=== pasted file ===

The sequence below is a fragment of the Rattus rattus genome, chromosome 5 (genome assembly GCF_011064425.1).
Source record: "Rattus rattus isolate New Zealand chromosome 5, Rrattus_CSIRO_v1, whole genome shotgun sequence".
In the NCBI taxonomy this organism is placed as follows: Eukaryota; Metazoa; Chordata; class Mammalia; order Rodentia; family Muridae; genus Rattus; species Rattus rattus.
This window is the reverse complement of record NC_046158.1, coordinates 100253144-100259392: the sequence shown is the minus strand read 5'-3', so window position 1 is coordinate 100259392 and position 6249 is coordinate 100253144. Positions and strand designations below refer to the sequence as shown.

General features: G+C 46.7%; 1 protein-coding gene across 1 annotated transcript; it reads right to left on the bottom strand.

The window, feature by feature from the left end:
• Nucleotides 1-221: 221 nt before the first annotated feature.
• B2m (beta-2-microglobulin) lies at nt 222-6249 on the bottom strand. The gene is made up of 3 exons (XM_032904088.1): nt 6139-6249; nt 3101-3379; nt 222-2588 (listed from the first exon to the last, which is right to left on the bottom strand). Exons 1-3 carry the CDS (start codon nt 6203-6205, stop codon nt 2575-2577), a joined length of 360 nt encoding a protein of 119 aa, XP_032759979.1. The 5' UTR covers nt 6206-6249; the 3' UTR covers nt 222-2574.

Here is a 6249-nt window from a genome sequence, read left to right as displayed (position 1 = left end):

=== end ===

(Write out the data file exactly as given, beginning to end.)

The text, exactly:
The sequence below is a fragment of the Rattus rattus genome, chromosome 5 (genome assembly GCF_011064425.1).
Source record: "Rattus rattus isolate New Zealand chromosome 5, Rrattus_CSIRO_v1, whole genome shotgun sequence".
In the NCBI taxonomy this organism is placed as follows: Eukaryota; Metazoa; Chordata; class Mammalia; order Rodentia; family Muridae; genus Rattus; species Rattus rattus.
This window is the reverse complement of record NC_046158.1, coordinates 100253144-100259392: the sequence shown is the minus strand read 5'-3', so window position 1 is coordinate 100259392 and position 6249 is coordinate 100253144. Positions and strand designations below refer to the sequence as shown.

General features: G+C 46.7%; 1 protein-coding gene across 1 annotated transcript; it reads right to left on the bottom strand.

The window, feature by feature from the left end:
• Nucleotides 1-221: 221 nt before the first annotated feature.
• B2m (beta-2-microglobulin) lies at nt 222-6249 on the bottom strand. The gene is made up of 3 exons (XM_032904088.1): nt 6139-6249; nt 3101-3379; nt 222-2588 (listed from the first exon to the last, which is right to left on the bottom strand). Exons 1-3 carry the CDS (start codon nt 6203-6205, stop codon nt 2575-2577), a joined length of 360 nt encoding a protein of 119 aa, XP_032759979.1. The 5' UTR covers nt 6206-6249; the 3' UTR covers nt 222-2574.

Here is a 6249-nt window from a genome sequence, read left to right as displayed (position 1 = left end):